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IOT (Internet of Things) is driving digital manufacturing and productivity improvements in Japan

Posted on 01/10/2018

Malcolm Harold talks about how simple technology implementation can make significant productivity gains for Japanese manufacturers.

Malcolm Harold, the KTN Digital Manufacturing Specialist, recently visited Japan to identify technologies, methods and learning to progress productivity and digital manufacturing adoption, that could be applied to UK manufacturing businesses.  The purpose of the visit was to support Industrial Policy Development and KTN were accompanied by representatives from BEIS, Innovate UK and HVM Catapult, meeting with METI (Ministry of Economy Trade and Industry, a ministry within the Japanese government) and NEDO (New Energy and Industrial Technology Development Organisation).

A series of company visits were carried out with manufacturers near Tokyo including Sanyou and Hitachi.

One of the key areas of interest that was highlighted during the discussions was the understanding of IOT (Internet of Things) which is very different to the current mainstream understanding of IOT in the UK.

In Japan the implementation of manufacturing management from simple data collection processes that are thoroughly deployed in a true Kaizen (lean process) methodology, clearly demonstrates how simple technology implementation can make significant productivity gains.  Manufacturer Sanyou stated they achieved 20% productivity gains and Hitachi quoted 50% productivity gains with relatively low technology investments, which they are predicting will result in significant ROI figures.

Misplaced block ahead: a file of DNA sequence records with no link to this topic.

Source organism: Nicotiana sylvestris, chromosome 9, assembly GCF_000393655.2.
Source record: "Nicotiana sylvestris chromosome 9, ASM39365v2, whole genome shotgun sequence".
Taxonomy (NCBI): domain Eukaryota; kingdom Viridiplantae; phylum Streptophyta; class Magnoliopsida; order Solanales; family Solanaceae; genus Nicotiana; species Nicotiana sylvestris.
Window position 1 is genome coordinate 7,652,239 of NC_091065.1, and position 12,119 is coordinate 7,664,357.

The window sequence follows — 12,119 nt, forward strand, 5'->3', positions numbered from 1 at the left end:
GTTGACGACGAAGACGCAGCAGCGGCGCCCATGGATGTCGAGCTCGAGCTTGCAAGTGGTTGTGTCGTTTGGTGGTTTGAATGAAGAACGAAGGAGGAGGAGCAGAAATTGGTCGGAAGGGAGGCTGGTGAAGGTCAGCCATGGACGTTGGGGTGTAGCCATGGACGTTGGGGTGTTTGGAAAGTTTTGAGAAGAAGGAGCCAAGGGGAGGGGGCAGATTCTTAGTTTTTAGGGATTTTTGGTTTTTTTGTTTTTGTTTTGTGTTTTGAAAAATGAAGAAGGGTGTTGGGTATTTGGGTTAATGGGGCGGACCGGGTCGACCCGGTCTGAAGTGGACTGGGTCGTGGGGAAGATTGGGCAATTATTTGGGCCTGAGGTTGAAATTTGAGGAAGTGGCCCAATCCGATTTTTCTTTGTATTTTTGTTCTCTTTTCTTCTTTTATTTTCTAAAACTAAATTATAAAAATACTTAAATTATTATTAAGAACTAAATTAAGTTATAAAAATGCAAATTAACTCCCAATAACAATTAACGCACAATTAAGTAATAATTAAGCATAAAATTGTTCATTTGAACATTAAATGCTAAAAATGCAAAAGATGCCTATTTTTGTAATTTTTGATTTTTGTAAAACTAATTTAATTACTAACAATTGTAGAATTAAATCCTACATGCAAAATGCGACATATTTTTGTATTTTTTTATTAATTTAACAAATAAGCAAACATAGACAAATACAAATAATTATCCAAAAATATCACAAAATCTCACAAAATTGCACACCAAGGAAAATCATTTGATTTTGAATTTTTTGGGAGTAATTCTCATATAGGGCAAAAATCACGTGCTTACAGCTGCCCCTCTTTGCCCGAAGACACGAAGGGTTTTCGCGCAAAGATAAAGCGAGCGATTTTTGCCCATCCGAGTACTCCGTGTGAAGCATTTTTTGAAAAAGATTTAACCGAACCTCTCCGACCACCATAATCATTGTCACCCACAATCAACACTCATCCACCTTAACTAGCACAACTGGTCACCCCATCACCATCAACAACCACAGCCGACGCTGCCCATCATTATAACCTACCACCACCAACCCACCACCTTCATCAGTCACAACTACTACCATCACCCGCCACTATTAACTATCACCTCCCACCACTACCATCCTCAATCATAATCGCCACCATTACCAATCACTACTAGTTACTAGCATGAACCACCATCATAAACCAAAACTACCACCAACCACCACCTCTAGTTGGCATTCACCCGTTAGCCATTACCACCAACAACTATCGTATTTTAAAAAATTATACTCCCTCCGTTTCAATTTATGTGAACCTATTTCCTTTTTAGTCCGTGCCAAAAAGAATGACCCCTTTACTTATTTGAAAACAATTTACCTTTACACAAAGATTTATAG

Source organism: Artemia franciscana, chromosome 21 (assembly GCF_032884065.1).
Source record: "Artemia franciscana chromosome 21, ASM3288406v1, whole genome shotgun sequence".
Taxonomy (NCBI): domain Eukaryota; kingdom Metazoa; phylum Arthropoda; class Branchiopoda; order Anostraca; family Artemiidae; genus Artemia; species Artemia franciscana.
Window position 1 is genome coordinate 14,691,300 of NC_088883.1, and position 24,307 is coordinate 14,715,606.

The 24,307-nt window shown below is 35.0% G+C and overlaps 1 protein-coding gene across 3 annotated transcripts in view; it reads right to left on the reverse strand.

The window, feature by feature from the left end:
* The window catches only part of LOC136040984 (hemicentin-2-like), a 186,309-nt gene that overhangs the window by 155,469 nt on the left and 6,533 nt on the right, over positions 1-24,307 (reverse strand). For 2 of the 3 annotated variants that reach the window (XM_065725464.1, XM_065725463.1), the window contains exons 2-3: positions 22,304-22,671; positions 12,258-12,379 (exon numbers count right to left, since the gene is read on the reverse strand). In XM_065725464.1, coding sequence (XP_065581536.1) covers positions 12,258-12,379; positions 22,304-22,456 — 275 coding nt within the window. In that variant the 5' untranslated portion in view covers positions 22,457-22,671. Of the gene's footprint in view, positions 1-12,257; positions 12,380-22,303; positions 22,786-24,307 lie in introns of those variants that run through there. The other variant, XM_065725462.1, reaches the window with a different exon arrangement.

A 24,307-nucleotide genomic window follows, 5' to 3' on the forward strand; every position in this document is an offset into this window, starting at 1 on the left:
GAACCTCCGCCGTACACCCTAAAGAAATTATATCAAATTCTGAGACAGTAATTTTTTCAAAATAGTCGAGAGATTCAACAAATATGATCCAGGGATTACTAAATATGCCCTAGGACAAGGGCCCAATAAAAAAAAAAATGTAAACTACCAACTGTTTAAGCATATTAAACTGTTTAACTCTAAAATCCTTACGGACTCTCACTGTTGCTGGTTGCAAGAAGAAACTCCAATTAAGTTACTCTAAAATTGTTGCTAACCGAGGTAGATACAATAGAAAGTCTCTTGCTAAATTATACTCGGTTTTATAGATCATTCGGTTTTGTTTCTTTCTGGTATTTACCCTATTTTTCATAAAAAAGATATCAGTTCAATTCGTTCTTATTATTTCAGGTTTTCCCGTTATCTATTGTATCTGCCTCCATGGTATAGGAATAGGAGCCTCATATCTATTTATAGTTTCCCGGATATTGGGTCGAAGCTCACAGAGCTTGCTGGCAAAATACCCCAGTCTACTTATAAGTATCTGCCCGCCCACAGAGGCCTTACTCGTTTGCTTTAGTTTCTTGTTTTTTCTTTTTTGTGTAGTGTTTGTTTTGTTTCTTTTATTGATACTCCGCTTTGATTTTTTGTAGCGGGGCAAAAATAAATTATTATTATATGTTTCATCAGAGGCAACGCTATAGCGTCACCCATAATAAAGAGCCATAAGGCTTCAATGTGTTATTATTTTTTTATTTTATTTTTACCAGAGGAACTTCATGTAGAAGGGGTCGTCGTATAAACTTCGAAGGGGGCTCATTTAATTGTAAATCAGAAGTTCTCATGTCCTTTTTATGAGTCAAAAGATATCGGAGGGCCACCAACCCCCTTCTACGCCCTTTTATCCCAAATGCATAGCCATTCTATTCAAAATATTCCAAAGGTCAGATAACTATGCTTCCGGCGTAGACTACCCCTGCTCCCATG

Kaizen is significantly enhanced with this simple, but accurate, data from production process.  It provides a common data set for more objective discussion, improvements and innovation that has boosted an established and highly successful existing lean process (Kaizen).

Japanese companies Sanyou and Hitachi confirmed that by using this process, it eliminates misunderstandings and use of different methods of data collection, and gives a common purpose and focus to internal company departments.  Rather than being a new era of I.4.0, it’s deployed more like a Kaizen turbocharger with an upgraded engine management, not a brand new engine.

 

This insight gives us some key learnings for the UK;

The UK frequently focusses on high technology but Japan (from the 2 user cases) focuses on simple technology with traditional, rigorous, lean implementation for success.  This difference in approach would be an alternative approach for R&D within the UK manufacturing sector.

In the UK we need the trailblazing technology that the Catapults offer and also the slightly lower technology solutions that the bulk of manufacturers with lower growth profiles can adopt to still make significant productivity gains. Japan showed us the latter on this occasion with productivity gains that, given scale, can significantly contribute to our national economic gain.

The results of this visit will be to create a bank of data to compare UK and Japan to better understand the I.4.0 landscape challenges and opportunities between the two countries.  This could serve a number of purposes including further research, commercial projects, and identification of common projects.

If you need help with innovation in your manufacturing business or manufacturing process, please contact our Manufacturing Team.